Yes, Non-Citizens are Represented in Congress
If you recall your grade school civics, you already knew this.
The actual Census, conducted every 10 years, is a sacred trust mandated by the Constitution to gain the most accurate count possible. This trust is sacred because it determines how many congressional districts each state gets and where those districts will be within each state. It is also used by states in their legislative redistricting efforts and by governments at all levels to make spending decisions.
Census compliance relies on public trust. Trying to ask the citizenship question of someone in every household in America is a move calculated to make people uneasy about participation.
Undocumented workers would be the most troubled by the question, particularly at a time when the administration is aggressively pursuing deportations. But legal immigrants, rightly or wrongfully fearful that they could lose their status, would also be wary.
These non-citizens need to be counted. They pay taxes, have kids in public schools and contribute in many ways to communities. The Supreme Court has even ruled that non-citizens count toward the drawing of political districts, even though they themselves can’t vote.
As Doug Mataconis noted in a follow-up post yesterday, California is already suing to stop this question from being asked; one suspects other states with large populations of illegal immigrants to join them, since both Congressional representation (and therefore also Electoral College representation) and federal funding is implicated.
Judging from both my Twitter feed and comments on OTB yesterday, this has quite a few folks who avidly follow US politics confused. For example, John430 wondered,
How [is it that an ‘under-count would threaten at least one of California’s seats in the House of Representatives’]? Do the illegal immigrants figure in the vote in California?
As Doug notes in his post,
The requirement and authority to conduct a Census is set forth in Article I, Section Two, Clause 3 of the Constitution which requires an “actual Enumeration” of the residents in each state for the purposes of apportionment of Congressional Districts. This apportionment number, of course, is also used to determine the number of Electoral Votes each state shall have in Presidential Elections from the time of final apportionment going forward until the next Census. In that respect, it’s important to note that the clause in question makes no distinction between citizens, legal residents (a concept that didn’t really exist in the law at the time the Constitution was drafted), and undocumented immigrants or others who may be in the country illegally. Indeed, since the entire purpose of the Census is to establish the actual population of each state, it’s self-evident that the Census is required to count everyone equally regardless of whether they are citizens or what their immigration status may be.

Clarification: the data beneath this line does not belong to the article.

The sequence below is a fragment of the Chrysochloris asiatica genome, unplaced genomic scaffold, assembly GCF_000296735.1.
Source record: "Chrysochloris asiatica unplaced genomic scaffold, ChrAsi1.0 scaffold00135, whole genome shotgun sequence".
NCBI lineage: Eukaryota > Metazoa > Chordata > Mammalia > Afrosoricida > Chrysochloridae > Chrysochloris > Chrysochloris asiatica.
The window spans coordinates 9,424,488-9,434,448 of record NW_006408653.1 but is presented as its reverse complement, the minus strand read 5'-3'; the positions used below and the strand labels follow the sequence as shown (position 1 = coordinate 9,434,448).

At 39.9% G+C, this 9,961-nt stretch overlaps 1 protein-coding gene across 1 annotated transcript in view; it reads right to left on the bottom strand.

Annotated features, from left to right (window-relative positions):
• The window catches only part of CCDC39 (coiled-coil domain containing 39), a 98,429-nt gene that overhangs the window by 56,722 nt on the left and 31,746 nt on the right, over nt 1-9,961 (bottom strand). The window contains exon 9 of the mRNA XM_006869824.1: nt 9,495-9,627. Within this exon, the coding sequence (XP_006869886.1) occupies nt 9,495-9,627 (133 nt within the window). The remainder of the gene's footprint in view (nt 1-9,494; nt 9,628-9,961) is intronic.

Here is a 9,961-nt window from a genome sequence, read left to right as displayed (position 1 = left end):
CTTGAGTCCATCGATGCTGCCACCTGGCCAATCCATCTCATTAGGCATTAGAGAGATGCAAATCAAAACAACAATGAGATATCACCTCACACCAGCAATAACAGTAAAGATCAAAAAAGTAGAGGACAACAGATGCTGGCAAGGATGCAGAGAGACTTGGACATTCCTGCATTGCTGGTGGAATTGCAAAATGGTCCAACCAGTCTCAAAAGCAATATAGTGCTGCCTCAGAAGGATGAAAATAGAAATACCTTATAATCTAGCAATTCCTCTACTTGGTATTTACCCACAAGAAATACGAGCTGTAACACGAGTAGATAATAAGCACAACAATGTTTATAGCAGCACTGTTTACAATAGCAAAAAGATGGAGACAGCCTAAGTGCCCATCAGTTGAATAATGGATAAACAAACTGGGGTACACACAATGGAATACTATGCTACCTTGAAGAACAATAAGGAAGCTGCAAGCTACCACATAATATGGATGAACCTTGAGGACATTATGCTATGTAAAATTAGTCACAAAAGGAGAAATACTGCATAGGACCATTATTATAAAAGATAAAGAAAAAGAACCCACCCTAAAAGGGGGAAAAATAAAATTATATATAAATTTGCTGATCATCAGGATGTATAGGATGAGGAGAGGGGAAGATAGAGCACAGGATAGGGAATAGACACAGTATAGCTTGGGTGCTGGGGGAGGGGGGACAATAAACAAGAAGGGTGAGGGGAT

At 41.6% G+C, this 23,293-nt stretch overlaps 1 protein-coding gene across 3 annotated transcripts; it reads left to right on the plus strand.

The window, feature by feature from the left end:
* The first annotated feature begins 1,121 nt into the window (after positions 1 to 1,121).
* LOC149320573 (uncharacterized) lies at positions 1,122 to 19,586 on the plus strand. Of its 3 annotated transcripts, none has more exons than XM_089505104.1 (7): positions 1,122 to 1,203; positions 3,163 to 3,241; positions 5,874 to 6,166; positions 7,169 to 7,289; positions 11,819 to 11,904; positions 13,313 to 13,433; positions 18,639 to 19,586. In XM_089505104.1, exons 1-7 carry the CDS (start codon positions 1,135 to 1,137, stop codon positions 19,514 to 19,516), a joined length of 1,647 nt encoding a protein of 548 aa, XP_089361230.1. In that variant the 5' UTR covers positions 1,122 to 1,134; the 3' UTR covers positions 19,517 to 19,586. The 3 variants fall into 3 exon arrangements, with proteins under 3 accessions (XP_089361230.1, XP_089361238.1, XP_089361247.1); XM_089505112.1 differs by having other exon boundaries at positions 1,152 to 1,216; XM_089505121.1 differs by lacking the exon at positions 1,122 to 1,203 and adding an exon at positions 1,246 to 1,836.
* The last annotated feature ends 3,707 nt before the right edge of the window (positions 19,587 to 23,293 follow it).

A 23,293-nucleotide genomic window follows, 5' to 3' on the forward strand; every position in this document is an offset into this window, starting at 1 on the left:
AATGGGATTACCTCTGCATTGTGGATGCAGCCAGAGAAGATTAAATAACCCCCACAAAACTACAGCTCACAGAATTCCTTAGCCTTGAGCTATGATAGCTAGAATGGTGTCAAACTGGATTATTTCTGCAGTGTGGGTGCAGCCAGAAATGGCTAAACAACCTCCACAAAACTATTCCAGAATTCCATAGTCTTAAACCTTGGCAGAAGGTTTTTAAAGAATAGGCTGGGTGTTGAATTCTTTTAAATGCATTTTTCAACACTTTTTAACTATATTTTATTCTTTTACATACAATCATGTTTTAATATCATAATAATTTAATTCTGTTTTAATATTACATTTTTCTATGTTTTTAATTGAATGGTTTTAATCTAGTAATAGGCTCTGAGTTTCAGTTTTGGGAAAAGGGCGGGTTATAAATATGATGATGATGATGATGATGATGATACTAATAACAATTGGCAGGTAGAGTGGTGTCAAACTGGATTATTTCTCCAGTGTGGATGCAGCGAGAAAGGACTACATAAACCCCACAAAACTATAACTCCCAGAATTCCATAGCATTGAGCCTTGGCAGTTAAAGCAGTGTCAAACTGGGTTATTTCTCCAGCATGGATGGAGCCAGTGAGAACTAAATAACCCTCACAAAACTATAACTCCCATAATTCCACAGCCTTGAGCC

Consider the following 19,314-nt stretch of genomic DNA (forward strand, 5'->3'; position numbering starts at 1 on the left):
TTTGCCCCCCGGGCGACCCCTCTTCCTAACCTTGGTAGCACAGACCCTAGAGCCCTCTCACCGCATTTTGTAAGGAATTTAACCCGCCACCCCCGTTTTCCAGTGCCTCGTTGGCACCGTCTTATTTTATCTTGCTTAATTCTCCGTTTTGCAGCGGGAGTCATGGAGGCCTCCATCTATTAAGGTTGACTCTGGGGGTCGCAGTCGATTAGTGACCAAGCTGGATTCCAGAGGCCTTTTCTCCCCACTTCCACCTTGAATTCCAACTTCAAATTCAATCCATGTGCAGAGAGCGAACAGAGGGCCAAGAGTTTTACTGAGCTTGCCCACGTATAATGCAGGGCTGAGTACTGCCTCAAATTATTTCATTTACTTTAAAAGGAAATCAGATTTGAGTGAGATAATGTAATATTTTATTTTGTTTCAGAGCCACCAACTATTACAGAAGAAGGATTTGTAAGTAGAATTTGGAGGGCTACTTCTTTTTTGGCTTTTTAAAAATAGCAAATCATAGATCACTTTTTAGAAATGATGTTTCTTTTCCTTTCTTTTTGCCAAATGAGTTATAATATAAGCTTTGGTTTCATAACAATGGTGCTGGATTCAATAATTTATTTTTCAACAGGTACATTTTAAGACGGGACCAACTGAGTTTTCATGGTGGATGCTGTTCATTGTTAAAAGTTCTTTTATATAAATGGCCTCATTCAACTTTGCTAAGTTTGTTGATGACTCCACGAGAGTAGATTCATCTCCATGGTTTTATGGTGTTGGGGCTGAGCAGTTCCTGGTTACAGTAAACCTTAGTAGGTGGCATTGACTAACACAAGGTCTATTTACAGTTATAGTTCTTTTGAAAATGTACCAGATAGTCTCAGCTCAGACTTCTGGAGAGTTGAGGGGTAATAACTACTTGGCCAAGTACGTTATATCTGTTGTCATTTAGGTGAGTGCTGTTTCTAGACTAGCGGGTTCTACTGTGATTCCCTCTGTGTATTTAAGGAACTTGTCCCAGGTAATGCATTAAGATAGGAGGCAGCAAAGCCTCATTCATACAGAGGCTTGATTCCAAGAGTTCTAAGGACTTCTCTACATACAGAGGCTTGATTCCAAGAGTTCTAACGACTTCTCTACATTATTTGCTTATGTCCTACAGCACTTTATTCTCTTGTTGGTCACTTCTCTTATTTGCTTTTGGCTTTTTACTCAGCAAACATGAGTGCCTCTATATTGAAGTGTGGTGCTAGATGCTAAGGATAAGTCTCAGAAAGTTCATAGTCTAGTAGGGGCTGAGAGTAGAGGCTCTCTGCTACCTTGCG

Further, as I noted in response to both John 430 and some in my Twitter feed, while most citizens are understandably vague on what the Constitution says about the Census, they ought be familiar with the basic principle that non-citizens are counted. Why? Because even the most rudimentary civics education includes at least a brief discussion of the so-called “3/5 Compromise.”
At stake were two issues: How many Representatives would each state get? And how much would each state they contribute to the Federal Treasury?
Because of the Great Compromise, the Senate would be comprised of two representatives from each of the several states, regardless of population. The House, by contrast, would represent states based on their population, with the proviso that all states would have at least one Representative. To determine the size of the House delegation from each state, then, required a census to count the number of people. These would be conducted in 1790 and every decennial afterward in perpetuity. How would slaves—who were decidedly not citizens—be counted? Non-slave states, naturally, wanted them to not count at all and slave states, also naturally, wanted them to count as full persons for that purpose.
In addition to various tariffs, Federal revenue would be derived from the several states on the basis of a head tax. The states would pay a set amount per individual resident, regardless of citizenship. Again, the question of how to count slaves was an issue with the sides being flipped here: slave states wanted the slaves to not count at all since they were just property and non-slave states wanted them to count as full people because, hey, more money.
Ultimately, the famous compromise solution was reached: slaves would count as 3/5 of a person for both representation and taxation.
Now, students will often remark as to how awful it was that slaves were considered a mere 3/5 of a person. I assure them that it’s much worse than that: slaves were 0/5 of a person; they were chattel with no more citizenship than a head of cattle. Their counting 3/5 for representation and taxation was a matter of accounting, not recognition of their humanity.
Of course, the 3/5 Compromise was obviated by the 13th Amendment, which ended slavery, and the 14th Amendment, which made anyone born on U.S. soil a citizen. Further, the 16th Amendment ended the head tax in favor of an income tax to be paid by individuals. The principle that the government represents all the people, not just citizens, remains intact.